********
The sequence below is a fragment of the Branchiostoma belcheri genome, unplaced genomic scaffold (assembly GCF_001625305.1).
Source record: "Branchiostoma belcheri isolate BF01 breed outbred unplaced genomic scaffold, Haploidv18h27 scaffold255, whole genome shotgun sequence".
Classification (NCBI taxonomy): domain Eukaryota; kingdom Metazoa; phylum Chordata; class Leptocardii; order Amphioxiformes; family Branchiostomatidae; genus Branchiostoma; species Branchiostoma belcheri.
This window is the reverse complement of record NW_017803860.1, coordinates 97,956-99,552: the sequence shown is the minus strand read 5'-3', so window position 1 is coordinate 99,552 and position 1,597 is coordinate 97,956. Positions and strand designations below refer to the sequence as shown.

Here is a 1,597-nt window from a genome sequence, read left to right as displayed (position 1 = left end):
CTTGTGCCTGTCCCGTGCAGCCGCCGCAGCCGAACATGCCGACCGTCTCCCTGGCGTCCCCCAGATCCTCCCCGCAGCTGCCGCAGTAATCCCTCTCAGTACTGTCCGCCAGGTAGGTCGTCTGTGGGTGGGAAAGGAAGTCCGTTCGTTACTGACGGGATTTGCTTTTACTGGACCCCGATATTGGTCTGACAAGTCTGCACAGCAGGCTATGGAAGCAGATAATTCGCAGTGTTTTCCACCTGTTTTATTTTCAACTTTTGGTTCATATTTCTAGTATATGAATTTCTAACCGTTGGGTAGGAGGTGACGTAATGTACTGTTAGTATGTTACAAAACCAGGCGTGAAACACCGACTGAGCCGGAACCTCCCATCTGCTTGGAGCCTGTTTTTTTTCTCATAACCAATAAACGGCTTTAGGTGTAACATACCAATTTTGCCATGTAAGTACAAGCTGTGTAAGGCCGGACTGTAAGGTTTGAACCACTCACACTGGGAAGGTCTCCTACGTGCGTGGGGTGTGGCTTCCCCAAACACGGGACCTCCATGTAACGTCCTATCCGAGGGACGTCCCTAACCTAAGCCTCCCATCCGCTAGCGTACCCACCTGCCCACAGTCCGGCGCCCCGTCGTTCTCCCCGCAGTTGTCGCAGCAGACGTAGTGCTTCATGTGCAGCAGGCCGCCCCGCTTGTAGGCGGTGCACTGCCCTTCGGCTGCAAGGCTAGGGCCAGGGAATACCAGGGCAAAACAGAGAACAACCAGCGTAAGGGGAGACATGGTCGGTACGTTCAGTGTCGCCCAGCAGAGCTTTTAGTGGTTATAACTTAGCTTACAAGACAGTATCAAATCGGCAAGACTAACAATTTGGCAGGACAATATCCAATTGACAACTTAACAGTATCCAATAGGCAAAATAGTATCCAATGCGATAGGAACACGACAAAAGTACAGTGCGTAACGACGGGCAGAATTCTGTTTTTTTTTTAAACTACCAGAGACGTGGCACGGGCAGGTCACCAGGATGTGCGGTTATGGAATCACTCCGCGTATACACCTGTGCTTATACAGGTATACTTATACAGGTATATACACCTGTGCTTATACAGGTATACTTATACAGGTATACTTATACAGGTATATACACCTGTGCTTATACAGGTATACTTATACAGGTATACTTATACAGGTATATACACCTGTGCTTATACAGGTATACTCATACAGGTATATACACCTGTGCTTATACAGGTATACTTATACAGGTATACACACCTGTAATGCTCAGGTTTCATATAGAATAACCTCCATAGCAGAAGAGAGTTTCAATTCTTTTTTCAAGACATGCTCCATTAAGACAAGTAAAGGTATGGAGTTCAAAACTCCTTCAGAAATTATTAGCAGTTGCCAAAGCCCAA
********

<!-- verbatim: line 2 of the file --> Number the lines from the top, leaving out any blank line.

Source record: "Branchiostoma belcheri isolate BF01 breed outbred unplaced genomic scaffold, Haploidv18h27 scaffold255, whole genome shotgun sequence".